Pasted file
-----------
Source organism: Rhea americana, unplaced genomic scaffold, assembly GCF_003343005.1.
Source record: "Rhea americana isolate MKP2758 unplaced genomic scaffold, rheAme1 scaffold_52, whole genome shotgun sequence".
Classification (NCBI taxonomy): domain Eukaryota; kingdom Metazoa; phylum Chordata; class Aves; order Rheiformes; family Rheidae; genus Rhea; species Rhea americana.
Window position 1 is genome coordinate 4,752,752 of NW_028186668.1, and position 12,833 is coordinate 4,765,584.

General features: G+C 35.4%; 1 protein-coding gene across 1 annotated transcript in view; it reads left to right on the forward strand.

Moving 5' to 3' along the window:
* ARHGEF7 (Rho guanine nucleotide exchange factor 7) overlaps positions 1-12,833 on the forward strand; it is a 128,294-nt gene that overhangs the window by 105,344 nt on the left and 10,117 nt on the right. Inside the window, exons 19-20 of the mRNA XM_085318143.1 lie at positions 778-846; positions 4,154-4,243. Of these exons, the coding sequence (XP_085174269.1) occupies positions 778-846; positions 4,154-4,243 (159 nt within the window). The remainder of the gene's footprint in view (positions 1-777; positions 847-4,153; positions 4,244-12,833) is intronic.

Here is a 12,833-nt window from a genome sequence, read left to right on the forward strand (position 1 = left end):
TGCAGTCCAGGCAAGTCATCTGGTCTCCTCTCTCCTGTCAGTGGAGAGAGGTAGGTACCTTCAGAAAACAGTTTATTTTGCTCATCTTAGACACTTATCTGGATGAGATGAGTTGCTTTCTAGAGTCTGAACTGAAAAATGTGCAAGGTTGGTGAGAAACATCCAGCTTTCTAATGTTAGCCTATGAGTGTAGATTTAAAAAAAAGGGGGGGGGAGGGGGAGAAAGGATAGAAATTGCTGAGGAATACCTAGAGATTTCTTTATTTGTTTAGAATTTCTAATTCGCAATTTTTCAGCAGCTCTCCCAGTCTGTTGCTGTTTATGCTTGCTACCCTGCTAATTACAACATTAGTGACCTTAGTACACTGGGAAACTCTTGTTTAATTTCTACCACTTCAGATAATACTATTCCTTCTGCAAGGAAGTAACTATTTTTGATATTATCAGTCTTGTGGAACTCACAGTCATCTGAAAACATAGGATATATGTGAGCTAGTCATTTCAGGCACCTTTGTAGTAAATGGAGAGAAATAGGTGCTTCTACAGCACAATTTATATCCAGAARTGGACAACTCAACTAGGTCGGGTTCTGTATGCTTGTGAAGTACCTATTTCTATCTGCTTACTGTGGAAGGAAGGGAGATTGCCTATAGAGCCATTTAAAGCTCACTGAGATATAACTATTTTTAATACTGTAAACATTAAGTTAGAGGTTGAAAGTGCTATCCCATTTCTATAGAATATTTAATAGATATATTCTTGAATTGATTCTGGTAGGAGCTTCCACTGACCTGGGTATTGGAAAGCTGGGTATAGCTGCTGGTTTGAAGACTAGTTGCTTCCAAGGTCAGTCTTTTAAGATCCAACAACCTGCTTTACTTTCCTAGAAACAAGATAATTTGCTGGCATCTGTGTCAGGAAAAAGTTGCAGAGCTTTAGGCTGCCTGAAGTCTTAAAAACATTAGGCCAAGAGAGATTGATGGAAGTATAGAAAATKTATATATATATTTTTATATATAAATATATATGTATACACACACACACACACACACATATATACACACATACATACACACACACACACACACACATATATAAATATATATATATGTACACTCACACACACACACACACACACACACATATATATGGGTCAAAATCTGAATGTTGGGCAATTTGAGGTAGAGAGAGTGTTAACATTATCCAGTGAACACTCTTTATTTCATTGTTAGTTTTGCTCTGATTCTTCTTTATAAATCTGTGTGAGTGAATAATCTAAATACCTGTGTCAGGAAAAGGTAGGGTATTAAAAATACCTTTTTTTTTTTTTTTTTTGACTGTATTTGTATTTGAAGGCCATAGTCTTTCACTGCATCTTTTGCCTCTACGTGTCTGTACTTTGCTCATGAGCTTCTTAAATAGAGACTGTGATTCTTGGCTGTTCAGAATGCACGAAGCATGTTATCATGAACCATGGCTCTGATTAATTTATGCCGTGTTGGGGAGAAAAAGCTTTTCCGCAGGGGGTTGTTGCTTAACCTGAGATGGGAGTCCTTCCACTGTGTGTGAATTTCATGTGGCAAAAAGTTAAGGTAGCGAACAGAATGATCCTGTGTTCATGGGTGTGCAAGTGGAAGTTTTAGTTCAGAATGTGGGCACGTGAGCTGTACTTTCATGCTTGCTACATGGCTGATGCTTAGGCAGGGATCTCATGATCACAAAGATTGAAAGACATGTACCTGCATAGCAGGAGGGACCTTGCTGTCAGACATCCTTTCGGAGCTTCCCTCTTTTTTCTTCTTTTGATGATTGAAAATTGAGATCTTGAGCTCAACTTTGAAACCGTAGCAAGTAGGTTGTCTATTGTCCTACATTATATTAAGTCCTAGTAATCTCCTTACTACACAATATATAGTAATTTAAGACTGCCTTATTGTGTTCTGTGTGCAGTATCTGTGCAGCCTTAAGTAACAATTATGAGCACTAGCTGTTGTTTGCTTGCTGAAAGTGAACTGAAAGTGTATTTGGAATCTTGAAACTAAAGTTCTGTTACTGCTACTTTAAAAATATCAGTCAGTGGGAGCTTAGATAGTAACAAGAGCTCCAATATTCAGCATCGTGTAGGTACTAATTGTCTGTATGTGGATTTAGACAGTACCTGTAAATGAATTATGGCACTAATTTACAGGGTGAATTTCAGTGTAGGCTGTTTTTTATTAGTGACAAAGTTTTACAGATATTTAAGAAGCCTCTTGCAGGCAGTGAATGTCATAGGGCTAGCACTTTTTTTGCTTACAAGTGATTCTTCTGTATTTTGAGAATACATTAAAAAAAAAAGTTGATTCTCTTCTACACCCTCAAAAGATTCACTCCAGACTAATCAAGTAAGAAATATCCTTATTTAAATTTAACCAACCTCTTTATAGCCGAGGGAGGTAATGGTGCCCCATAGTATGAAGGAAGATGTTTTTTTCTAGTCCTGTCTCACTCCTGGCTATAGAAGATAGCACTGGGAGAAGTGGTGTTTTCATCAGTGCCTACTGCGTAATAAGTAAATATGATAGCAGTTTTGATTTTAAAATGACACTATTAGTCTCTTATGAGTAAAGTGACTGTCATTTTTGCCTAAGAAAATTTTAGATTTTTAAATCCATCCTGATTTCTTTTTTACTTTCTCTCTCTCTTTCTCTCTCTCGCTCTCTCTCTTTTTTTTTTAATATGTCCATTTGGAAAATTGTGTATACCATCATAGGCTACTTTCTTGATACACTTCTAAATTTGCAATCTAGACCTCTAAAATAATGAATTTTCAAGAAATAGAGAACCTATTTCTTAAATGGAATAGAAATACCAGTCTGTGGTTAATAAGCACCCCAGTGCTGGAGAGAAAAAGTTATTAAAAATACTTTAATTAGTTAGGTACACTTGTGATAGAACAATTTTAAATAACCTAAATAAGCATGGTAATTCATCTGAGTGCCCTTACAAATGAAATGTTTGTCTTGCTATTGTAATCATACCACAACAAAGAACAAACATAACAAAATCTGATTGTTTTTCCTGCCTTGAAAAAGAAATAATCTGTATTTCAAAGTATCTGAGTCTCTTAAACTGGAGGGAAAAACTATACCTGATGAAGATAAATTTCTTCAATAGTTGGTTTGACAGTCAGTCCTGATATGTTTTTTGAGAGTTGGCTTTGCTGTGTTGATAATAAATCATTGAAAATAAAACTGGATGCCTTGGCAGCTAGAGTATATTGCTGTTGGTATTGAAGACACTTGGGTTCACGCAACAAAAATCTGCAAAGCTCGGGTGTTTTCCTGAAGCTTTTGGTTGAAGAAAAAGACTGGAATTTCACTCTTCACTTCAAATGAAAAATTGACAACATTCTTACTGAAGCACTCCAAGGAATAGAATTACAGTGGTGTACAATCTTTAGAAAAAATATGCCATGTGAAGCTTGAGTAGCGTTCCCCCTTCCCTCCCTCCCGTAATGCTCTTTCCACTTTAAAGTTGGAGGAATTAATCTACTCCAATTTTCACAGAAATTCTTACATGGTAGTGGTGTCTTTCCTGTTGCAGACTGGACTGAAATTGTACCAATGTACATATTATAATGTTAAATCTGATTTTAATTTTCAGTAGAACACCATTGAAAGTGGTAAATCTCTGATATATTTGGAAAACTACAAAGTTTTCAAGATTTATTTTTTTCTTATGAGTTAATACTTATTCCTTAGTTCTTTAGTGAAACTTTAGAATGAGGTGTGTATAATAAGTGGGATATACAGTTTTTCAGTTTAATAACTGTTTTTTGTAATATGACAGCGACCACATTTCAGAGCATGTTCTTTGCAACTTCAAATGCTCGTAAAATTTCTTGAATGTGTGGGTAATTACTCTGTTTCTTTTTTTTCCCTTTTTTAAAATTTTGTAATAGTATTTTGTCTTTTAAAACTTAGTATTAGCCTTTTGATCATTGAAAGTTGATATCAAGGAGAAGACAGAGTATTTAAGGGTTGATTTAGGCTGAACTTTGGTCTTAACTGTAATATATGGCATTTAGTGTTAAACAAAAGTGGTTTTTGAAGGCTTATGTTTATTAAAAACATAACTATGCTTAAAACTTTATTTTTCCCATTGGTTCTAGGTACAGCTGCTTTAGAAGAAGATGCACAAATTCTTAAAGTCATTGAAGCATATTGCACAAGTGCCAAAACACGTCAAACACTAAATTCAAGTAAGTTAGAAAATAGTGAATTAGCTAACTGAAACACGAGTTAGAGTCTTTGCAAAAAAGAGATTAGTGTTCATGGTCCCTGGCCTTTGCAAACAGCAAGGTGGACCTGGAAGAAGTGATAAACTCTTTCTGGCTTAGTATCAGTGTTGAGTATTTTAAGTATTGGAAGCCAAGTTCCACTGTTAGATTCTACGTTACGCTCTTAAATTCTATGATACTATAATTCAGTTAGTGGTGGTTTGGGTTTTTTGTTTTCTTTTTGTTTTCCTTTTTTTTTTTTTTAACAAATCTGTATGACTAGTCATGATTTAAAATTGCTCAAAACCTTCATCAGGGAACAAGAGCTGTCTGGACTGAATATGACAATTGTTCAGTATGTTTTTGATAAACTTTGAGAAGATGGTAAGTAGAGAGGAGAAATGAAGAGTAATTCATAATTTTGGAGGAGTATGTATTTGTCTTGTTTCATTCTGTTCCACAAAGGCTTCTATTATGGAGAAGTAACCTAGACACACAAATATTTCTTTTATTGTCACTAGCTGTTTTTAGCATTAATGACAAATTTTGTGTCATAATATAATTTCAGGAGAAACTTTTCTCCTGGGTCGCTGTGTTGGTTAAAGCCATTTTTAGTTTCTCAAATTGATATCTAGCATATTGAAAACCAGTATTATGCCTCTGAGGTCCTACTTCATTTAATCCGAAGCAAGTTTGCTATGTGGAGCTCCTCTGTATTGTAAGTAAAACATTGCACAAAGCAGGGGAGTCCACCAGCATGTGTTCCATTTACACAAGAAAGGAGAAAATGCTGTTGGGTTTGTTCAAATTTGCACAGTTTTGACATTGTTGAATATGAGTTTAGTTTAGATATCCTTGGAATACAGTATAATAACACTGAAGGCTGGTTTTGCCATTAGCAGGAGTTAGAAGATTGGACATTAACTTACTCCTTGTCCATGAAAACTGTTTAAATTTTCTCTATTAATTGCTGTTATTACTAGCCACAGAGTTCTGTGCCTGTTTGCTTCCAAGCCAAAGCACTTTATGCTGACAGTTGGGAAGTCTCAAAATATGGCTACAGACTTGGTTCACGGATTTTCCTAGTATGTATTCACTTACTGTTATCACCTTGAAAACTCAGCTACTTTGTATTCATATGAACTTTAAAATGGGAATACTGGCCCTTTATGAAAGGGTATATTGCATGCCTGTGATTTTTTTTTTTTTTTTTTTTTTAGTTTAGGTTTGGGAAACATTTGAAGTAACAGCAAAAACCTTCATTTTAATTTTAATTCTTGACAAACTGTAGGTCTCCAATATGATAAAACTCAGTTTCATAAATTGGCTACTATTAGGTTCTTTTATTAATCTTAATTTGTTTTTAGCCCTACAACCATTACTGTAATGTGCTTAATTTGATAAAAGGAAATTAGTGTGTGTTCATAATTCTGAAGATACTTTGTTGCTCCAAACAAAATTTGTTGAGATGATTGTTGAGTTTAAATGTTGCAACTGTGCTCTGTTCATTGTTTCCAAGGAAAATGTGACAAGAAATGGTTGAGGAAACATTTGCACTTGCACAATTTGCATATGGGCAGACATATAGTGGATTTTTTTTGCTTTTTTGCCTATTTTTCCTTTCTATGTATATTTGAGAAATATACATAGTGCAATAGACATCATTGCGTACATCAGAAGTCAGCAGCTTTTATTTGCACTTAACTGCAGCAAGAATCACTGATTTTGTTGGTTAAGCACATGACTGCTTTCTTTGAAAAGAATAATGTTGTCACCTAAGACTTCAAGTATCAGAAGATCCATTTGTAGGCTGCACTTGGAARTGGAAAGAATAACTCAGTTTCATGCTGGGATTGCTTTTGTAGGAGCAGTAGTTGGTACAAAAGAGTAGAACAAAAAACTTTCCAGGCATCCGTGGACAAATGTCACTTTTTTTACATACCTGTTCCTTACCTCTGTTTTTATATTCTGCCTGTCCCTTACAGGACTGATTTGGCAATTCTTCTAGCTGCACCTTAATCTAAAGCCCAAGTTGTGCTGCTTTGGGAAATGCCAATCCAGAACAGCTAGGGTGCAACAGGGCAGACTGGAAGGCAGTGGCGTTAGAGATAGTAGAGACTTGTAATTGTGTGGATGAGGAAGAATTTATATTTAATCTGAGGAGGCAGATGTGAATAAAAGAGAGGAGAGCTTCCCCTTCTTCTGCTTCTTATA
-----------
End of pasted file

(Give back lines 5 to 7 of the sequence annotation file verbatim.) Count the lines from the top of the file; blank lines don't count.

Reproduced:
General features: G+C 35.4%; 1 protein-coding gene across 1 annotated transcript in view; it reads left to right on the forward strand.

Moving 5' to 3' along the window:
* ARHGEF7 (Rho guanine nucleotide exchange factor 7) overlaps positions 1-12,833 on the forward strand; it is a 128,294-nt gene that overhangs the window by 105,344 nt on the left and 10,117 nt on the right. Inside the window, exons 19-20 of the mRNA XM_085318143.1 lie at positions 778-846; positions 4,154-4,243. Of these exons, the coding sequence (XP_085174269.1) occupies positions 778-846; positions 4,154-4,243 (159 nt within the window). The remainder of the gene's footprint in view (positions 1-777; positions 847-4,153; positions 4,244-12,833) is intronic.